Wednesday, 5 April 2017

Seekh Kebab



Seekh Kebabs


This particular kebab is named after the tool used for their preparation -the skewer or 'seekh'. 

Prepared from finely ground beef, (with some fat to keep the moisture) the seekh kebabs are a native of the Northern half of Pakistan extending into the North of India as well. Originally the meat was ground on a stone, with another stone, much like the mortar and pestle or a Masala No Pathar (spice-stone) until it was completely macerated to a fine pulp, using water, ghee or butter, milk or cream to help it along so the final product is soft. Once cooked it should almost melt in the mouth in-spite of it being a meat dish.

Beside the method of preparing the meat, the result is just as dependent on the cooking method. Tandoors and open fires are the best options, while the aromas of the coal enhance the taste, the high temperature and quick cooking time timing help caramelise the outside of the kebabs to perfection. 

The metal skewer itself emits enough heat within the kebab to cook the meat, while keeping it soft and pinkish. The blazing heat from the outside is meant to crisp and caramelise just the outer kebab forming almost a "skin" to keep the kebab together. The true art of a good seekh kebab is how well one manages to skewer it on the seekh; the thinner you can keep the kebab the faster it will cook, the softer and moister the end result.

There are plenty of types of Kebabs that can be described as old traditional food of the Persians, Indian, Pakistanis, Afghanis, Turks and the Middle East regions of the world. A commonly prepared and mainly considered a timeless street food, the kebab continues to be just as popular to date. From food trucks to cafes, fine dining and hotel restaurants, everyone seems to have it on their menu. The choice of herbs and spices as well as the shape and size mainly defines the 'type' of kebab it is. Kebabs can be made up of any kind of meat, chicken, vegetables and even paneer/cottage cheese. While the meat kebab can be either minced or in pieces as a whole, the vegetable and paneer kebabs are generally cubed and threaded on skewers.
 Masala No Pathar  paneer~cottage cheese

One can only imagine the magical flavour of an outdoor bbq pit fueled with wonderful charcoal.
 Simply delectable.






Dressing it up to serve as "Fine Dining"?





Makes 50 kebabs

In a food processor blend until smooth
2 large onions
2 1/2 tsp salt
1 packed cup fresh corriander leaves
10 leaves of fresh mint 
Now add until a smooth pulp
1 generous tsp of garam masala
6 green chillies
1/2 tsp turmeric
2 1/2 tsp red chillie powder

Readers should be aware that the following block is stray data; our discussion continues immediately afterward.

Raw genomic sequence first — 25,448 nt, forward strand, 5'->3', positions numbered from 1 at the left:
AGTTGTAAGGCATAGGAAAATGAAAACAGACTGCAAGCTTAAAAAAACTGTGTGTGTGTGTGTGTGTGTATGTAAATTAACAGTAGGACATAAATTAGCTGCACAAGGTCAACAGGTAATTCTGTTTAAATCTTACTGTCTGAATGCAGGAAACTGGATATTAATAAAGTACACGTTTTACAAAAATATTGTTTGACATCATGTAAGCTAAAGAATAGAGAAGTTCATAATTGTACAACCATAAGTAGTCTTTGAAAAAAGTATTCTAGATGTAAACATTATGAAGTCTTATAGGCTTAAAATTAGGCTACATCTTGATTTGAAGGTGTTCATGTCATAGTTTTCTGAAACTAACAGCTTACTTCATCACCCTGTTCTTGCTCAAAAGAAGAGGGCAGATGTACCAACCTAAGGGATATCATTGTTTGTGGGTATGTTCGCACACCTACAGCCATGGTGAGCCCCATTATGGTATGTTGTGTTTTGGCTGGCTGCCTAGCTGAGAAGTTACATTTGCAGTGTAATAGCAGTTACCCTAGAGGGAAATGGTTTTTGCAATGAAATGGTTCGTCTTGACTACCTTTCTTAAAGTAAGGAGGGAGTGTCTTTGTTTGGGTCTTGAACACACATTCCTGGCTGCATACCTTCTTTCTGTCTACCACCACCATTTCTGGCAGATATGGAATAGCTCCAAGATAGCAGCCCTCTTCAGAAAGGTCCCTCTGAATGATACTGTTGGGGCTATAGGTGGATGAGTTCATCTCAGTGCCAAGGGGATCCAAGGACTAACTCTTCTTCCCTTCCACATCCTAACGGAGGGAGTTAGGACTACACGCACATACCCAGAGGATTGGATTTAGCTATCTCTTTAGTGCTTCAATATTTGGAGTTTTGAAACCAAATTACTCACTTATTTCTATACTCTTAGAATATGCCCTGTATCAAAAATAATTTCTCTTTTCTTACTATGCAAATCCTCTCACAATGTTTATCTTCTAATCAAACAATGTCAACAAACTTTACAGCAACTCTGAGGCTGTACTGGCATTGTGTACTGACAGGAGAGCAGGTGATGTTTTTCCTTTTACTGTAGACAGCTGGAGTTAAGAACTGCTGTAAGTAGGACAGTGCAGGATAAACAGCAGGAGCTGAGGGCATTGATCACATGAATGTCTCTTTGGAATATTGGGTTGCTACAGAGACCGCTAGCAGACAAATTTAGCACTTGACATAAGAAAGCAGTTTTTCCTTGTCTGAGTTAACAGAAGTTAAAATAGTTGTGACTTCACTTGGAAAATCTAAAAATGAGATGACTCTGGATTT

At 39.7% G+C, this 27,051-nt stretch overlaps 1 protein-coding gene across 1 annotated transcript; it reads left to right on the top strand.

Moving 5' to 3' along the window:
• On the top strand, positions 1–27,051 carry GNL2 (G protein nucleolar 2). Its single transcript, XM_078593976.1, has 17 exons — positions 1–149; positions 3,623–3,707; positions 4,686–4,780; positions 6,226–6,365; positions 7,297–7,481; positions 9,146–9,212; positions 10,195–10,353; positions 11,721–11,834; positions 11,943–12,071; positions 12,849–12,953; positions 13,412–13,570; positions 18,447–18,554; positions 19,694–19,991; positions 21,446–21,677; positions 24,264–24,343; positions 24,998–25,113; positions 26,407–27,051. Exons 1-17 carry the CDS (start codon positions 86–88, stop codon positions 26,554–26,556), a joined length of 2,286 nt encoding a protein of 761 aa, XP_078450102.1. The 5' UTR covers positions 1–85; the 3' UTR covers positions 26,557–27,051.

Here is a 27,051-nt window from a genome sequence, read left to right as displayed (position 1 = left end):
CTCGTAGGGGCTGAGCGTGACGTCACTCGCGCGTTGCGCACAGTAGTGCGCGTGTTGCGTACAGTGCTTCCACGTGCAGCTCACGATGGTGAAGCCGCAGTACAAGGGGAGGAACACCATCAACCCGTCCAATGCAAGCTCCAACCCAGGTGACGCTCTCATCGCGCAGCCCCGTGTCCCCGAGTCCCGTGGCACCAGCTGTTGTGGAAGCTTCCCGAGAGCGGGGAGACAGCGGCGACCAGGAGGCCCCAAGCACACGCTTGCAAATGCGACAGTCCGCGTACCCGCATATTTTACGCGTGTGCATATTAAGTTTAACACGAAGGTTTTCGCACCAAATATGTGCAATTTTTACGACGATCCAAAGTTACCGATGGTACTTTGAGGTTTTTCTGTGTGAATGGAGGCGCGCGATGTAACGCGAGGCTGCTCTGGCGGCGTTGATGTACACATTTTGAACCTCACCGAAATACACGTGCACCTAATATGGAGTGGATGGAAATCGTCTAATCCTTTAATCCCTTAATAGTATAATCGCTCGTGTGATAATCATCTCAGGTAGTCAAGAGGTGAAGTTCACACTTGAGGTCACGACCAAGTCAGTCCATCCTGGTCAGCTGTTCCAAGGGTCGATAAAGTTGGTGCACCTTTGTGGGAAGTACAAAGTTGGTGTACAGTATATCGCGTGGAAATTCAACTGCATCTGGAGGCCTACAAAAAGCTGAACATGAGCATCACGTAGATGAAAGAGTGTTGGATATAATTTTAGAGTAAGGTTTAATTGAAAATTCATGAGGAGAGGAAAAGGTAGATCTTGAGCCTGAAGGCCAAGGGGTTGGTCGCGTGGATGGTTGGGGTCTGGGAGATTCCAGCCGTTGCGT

2 tsp cumin powder
1 tsp tamarind paste
1 tsp jaggery
1 tbsp ghee or clarified butter
3 tbsp cream
8 tbsp bread crumbs
2 eggs
2 generous tsp garlic paste
2 tsp ginger paste
2 kg /4.4lb Mince meat

Remove to a working bowl and refrigerate for a few hours until chilled. 
Mix it well and divide into 50 equal parts. Wet your hands and skewer it up. 
Taking a wooden spoon with a rounded drum stick like handle, working around the 'stick' can be your skewer. Preparing one at a time, remove to place on to a tray lined with parchment. Keep it chilled until ready to cook. 


To start off make your griddle or skillet screaming hot. Add a spoon of canola oil/ghee. Place each kebab carefully ensuring they are not touching the next one. Cook it on a high flame. Turn it after a minute being very gentle. It will cook very quickly. After both sides are nicely browned, cover and lower heat. Cook for another 3 minutes.  Eat with warm naan, a fresh salad made up of sliced onions tomato and a date and tamarind chutney, green coconut chutney and a squeeze of lemon. Do not overcook as they will get harder by the minute.

Tips

The length of the kebab can vary, this recipe is for fifty of about 7 inch/18cm long.


Chill the kebab mixture before trying to skewer it. This helps it stick easier. 
Keep it as thin as possible; the thinner they are, the faster they will cook, leaving the meat moist and deliciously soft ~ 'moo-ly-em' is the word which describes it best!

If you have skewers you can leave the kebabs on to chill and use later on a grill or bbq.
Use the fresh coriander with the young soft stalks which are flavourful.
Using medium to lean mince generally is the best. How ever using completely lean mince can make the kebabs dry especially if you use it in a hot tandoor or bbq grill.

The end result; caramelised from the outside and creamy-soft from the inside.

Read my cookbook The Art of Parsi Cooking; reviving an ancient cuisine for the history, origins and more on Parsi Food.


Photograph courtesy  Yashaan Mavalvala and Jehangir Khan


Readers Comments

April 22 



Seekh kebabs ready for girls night tonight👠👠🎉Thank you Niloufer Mavalvala for the recipe....😙


Only change was I baked them in the oven at 425 F Chaalo time to party

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